A family affair: Growth within injured veterans and their support networks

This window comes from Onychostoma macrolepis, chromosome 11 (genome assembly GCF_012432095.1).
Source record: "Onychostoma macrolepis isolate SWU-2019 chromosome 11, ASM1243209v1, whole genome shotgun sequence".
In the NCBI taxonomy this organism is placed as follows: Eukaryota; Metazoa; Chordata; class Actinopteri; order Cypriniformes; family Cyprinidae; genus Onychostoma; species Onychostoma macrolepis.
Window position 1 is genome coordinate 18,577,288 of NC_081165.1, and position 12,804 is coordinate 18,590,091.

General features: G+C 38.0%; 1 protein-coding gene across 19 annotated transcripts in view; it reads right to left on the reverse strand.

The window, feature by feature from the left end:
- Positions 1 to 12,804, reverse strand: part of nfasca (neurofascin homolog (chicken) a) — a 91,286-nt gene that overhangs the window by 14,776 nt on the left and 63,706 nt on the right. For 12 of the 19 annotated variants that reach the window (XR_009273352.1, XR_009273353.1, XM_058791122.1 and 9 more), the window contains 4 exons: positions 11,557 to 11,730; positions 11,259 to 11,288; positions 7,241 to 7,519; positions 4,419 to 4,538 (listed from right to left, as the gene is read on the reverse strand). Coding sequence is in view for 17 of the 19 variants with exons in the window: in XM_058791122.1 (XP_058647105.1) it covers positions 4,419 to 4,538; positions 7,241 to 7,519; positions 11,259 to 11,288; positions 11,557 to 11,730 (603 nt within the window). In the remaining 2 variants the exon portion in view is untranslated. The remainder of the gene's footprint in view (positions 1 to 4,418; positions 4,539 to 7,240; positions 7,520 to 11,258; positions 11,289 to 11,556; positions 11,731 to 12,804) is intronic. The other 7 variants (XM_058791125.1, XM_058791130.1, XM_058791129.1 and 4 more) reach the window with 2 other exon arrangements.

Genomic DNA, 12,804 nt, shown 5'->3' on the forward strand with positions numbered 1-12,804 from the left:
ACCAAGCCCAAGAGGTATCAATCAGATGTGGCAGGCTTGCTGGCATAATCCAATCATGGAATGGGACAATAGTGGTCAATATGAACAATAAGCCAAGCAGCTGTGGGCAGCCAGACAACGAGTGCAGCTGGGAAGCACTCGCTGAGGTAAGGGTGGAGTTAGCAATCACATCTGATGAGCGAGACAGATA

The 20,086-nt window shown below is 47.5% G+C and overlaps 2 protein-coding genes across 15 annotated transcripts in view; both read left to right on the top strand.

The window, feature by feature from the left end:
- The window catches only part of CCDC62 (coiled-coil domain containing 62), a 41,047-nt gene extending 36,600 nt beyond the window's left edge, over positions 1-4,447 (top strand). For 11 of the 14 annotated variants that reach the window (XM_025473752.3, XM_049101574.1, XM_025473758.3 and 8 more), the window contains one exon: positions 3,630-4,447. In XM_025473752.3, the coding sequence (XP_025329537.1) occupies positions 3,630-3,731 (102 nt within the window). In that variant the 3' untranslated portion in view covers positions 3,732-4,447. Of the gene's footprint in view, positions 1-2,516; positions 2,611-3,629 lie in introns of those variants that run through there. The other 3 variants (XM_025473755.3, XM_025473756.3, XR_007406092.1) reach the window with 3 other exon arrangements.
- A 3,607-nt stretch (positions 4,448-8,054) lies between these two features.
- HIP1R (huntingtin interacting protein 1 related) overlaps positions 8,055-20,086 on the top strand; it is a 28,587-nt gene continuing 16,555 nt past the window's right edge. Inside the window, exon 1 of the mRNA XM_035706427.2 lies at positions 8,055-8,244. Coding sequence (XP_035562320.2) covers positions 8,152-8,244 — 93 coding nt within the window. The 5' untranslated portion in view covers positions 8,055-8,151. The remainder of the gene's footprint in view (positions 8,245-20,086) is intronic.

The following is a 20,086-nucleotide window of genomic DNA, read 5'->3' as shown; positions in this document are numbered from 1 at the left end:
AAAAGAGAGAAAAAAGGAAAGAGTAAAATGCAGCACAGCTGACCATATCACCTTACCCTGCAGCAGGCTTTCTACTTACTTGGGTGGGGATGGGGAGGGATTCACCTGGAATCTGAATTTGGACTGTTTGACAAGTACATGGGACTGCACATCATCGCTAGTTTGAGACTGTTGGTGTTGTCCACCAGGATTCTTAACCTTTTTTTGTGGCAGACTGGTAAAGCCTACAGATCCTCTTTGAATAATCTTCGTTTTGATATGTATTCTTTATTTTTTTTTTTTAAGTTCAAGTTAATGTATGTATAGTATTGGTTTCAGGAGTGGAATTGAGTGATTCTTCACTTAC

The present study explored the potential for growth within an often-overlooked group of injured or ill Canadian Armed Forces (CAF) Veterans, and their support networks (spouse, sibling). Growth is most commonly understood as perceived positive changes experienced by individuals following a stressor which propel them to a higher level of functioning (Salim et al., 2015). The study sought to develop a unique, context-specific understanding of growth within the CAF. Additionally, the study focused on the potential impact of stress and trauma on support members and subsequent positive change experiences (secondary growth) following indirect exposure to a loved one's trauma (Dekel et al., 2015). The present study was guided by sport injury growth research (Roy-Davis et al., 2016) and caregiver growth research (Leith et al., 2018; Mavandadi et al., 2014; Savage & Bailey, 2004). Semi-structured interviews were conducted with 7 participants; 1 dyad, 1 triad, a single veteran, and a single support person. Six higher order themes emerged: relationships, power of the uniform, new perspectives, complex support paradox, letting go and moving forward, and the caregiver experience. Support members in the CAF context were highlighted as key pieces in the recovery and growth process but are often overlooked. With the evident lack of support highlighted by Veterans and support members, the present study provides a crucial first step to addressing support issues and developing strategies to support the CAF population following trauma. This presentation will focus on emergent themes and specific implications for the CAF population and their support members.